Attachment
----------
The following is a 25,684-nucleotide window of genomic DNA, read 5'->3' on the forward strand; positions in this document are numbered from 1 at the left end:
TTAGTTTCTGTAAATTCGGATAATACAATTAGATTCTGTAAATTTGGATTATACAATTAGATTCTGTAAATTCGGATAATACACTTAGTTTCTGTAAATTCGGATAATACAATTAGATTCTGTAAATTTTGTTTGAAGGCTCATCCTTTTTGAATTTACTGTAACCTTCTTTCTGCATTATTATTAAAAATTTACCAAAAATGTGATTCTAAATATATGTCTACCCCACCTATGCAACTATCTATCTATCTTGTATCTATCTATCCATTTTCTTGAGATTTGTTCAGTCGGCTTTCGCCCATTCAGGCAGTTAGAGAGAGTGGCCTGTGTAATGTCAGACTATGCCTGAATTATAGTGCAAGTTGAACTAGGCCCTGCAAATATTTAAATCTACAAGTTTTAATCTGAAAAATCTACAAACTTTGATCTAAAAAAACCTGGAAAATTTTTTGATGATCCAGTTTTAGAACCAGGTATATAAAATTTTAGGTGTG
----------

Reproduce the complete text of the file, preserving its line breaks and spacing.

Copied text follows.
The following is a 25,684-nucleotide window of genomic DNA, read 5'->3' on the forward strand; positions in this document are numbered from 1 at the left end:
TTAGTTTCTGTAAATTCGGATAATACAATTAGATTCTGTAAATTTGGATTATACAATTAGATTCTGTAAATTCGGATAATACACTTAGTTTCTGTAAATTCGGATAATACAATTAGATTCTGTAAATTTTGTTTGAAGGCTCATCCTTTTTGAATTTACTGTAACCTTCTTTCTGCATTATTATTAAAAATTTACCAAAAATGTGATTCTAAATATATGTCTACCCCACCTATGCAACTATCTATCTATCTTGTATCTATCTATCCATTTTCTTGAGATTTGTTCAGTCGGCTTTCGCCCATTCAGGCAGTTAGAGAGAGTGGCCTGTGTAATGTCAGACTATGCCTGAATTATAGTGCAAGTTGAACTAGGCCCTGCAAATATTTAAATCTACAAGTTTTAATCTGAAAAATCTACAAACTTTGATCTAAAAAAACCTGGAAAATTTTTTGATGATCCAGTTTTAGAACCAGGTATATAAAATTTTAGGTGTG